Nothing Works? A Meta-Review of Indigenous Sentencing Court Evaluations
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Indigenous-focused criminal justice programs are usually evaluated and studied without an adherence to, or acknowledgement of, Indigenous epistemologies, axiologies and ontologies. Indeed, many of the evaluations conducted of Australian Indigenous sentencing courts have relied on quantitative analyses of reoffending, finding little or no impact on recidivism, despite there being some evidence, derived mainly from qualitative analyses, that they have had an impact on strengthening informal social controls within Indigenous communities. This article uses published evaluations and impact studies of Indigenous sentencing courts as a case study to gain a better understanding of how these courts have been evaluated and researched, and how the methodological approaches used to study the courts may not properly capture the Indigenous-focused and community-building aims and goals of the programs. Employing a meta-review approach, the article examines why research that evaluates Indigenous-focused criminal justice programs should rethink how evaluations are framed and conducted when trying to determine 'what works'.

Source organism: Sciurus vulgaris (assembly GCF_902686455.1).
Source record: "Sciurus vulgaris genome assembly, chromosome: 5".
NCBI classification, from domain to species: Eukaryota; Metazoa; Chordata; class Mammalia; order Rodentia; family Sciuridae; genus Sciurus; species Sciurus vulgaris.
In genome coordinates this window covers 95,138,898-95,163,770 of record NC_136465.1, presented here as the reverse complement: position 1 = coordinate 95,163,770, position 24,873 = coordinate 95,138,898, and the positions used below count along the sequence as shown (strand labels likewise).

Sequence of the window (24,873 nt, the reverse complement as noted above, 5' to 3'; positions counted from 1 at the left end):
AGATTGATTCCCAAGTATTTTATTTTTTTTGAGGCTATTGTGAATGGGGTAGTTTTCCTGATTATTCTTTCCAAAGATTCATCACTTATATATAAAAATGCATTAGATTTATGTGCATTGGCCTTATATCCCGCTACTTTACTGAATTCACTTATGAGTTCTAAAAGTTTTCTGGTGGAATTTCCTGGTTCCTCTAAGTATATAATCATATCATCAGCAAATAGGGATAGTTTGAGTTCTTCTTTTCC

Current Issues in Criminal Justice
© 2017, Published by The Institute of Criminology, University of Sydney. The attached file is reproduced here in accordance with the copyright policy of the publisher. Please refer to the journal's website for access to the definitive, published version.
Criminology not elsewhere classified